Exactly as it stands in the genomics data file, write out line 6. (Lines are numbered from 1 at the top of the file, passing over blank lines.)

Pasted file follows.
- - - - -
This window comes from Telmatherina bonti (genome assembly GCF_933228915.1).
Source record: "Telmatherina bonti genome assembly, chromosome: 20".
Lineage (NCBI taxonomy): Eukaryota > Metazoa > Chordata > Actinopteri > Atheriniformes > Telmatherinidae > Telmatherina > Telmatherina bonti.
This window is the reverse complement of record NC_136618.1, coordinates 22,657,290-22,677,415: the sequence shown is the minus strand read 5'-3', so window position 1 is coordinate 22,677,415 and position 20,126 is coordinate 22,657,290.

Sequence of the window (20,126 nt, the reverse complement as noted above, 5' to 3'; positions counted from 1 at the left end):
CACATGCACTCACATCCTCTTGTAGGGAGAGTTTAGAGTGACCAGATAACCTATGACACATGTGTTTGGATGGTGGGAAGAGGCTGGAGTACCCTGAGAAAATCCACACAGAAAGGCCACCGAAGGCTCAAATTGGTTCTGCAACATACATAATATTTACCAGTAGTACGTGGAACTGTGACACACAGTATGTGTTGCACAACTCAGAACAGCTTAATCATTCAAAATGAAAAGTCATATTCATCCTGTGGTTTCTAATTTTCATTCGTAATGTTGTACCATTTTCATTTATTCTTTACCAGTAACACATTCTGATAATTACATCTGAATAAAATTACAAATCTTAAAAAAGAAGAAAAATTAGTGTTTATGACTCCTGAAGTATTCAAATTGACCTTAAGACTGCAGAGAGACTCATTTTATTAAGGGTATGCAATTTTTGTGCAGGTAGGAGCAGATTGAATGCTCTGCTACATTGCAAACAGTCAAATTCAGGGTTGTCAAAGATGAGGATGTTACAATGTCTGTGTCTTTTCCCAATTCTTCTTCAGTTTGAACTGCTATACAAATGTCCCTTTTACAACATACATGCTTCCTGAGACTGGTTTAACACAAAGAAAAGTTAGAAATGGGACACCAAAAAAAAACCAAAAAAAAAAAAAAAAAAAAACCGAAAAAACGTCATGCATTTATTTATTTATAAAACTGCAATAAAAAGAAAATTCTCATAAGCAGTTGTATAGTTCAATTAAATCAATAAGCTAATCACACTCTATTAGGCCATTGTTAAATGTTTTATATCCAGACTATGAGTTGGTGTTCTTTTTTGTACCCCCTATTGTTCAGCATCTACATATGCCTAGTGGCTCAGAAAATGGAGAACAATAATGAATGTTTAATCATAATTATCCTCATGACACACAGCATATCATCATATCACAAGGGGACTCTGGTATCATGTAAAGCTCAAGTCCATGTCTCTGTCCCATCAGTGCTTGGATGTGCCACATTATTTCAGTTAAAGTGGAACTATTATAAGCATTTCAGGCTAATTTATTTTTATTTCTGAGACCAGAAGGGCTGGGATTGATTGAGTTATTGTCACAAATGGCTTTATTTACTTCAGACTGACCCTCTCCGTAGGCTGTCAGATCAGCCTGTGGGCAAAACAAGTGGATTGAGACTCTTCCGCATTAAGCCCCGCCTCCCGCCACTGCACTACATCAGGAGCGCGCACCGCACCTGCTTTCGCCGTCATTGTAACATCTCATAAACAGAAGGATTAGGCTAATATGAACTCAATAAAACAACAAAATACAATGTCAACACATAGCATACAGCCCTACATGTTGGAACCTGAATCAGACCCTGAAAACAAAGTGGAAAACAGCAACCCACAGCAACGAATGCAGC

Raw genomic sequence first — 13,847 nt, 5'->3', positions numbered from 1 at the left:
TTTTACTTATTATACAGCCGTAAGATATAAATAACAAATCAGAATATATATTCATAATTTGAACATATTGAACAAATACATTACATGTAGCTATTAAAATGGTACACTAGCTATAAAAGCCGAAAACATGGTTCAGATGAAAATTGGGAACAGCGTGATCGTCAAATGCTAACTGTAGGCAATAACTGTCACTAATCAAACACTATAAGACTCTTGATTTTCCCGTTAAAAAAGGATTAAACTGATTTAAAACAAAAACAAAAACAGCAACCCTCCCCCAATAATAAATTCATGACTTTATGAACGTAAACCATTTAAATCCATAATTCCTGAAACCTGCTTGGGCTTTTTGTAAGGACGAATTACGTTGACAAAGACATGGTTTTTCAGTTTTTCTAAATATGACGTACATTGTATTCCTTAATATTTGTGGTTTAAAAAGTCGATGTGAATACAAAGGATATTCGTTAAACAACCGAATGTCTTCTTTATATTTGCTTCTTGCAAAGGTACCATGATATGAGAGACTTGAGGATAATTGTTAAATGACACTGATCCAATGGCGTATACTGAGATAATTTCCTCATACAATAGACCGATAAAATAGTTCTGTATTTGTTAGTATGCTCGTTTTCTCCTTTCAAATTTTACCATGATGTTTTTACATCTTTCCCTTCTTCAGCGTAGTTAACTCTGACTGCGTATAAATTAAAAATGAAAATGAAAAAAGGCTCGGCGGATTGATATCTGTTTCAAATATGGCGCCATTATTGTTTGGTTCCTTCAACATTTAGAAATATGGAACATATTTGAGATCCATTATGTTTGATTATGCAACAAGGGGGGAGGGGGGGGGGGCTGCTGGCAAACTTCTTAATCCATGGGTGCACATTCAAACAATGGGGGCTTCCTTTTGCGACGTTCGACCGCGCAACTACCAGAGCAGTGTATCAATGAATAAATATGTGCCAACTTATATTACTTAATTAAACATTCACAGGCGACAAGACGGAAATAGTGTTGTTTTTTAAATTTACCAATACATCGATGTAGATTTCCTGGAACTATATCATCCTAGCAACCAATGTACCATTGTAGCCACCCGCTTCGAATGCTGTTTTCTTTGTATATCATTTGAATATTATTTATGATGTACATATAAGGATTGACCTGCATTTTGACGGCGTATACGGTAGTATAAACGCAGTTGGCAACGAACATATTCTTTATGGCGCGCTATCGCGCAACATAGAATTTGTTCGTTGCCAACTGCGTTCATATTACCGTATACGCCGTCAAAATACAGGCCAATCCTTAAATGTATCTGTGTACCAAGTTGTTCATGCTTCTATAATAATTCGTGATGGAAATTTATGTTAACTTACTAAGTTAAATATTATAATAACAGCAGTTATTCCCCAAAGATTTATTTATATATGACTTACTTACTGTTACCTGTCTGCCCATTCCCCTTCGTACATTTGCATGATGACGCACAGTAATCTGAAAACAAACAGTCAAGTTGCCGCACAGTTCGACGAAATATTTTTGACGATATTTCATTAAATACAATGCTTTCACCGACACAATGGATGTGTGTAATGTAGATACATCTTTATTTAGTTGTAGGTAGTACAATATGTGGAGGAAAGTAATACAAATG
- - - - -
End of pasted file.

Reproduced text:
CACATGCACTCACATCCTCTTGTAGGGAGAGTTTAGAGTGACCAGATAACCTATGACACATGTGTTTGGATGGTGGGAAGAGGCTGGAGTACCCTGAGAAAATCCACACAGAAAGGCCACCGAAGGCTCAAATTGGTTCTGCAACATACATAATATTTACCAGTAGTACGTGGAACTGTGACACACAGTATGTGTTGCACAACTCAGAACAGCTTAATCATTCAAAATGAAAAGTCATATTCATCCTGTGGTTTCTAATTTTCATTCGTAATGTTGTACCATTTTCATTTATTCTTTACCAGTAACACATTCTGATAATTACATCTGAATAAAATTACAAATCTTAAAAAAGAAGAAAAATTAGTGTTTATGACTCCTGAAGTATTCAAATTGACCTTAAGACTGCAGAGAGACTCATTTTATTAAGGGTATGCAATTTTTGTGCAGGTAGGAGCAGATTGAATGCTCTGCTACATTGCAAACAGTCAAATTCAGGGTTGTCAAAGATGAGGATGTTACAATGTCTGTGTCTTTTCCCAATTCTTCTTCAGTTTGAACTGCTATACAAATGTCCCTTTTACAACATACATGCTTCCTGAGACTGGTTTAACACAAAGAAAAGTTAGAAATGGGACACCAAAAAAAAACCAAAAAAAAAAAAAAAAAAAAACCGAAAAAACGTCATGCATTTATTTATTTATAAAACTGCAATAAAAAGAAAATTCTCATAAGCAGTTGTATAGTTCAATTAAATCAATAAGCTAATCACACTCTATTAGGCCATTGTTAAATGTTTTATATCCAGACTATGAGTTGGTGTTCTTTTTTGTACCCCCTATTGTTCAGCATCTACATATGCCTAGTGGCTCAGAAAATGGAGAACAATAATGAATGTTTAATCATAATTATCCTCATGACACACAGCATATCATCATATCACAAGGGGACTCTGGTATCATGTAAAGCTCAAGTCCATGTCTCTGTCCCATCAGTGCTTGGATGTGCCACATTATTTCAGTTAAAGTGGAACTATTATAAGCATTTCAGGCTAATTTATTTTTATTTCTGAGACCAGAAGGGCTGGGATTGATTGAGTTATTGTCACAAATGGCTTTATTTACTTCAGACTGACCCTCTCCGTAGGCTGTCAGATCAGCCTGTGGGCAAAACAAGTGGATTGAGACTCTTCCGCATTAAGCCCCGCCTCCCGCCACTGCACTACATCAGGAGCGCGCACCGCACCTGCTTTCGCCGTCATTGTAACATCTCATAAACAGAAGGATTAGGCTAATATGAACTCAATAAAACAACAAAATACAATGTCAACACATAGCATACAGCCCTACATGTTGGAACCTGAATCAGACCCTGAAAACAAAGTGGAAAACAGCAACCCACAGCAACGAATGCAGC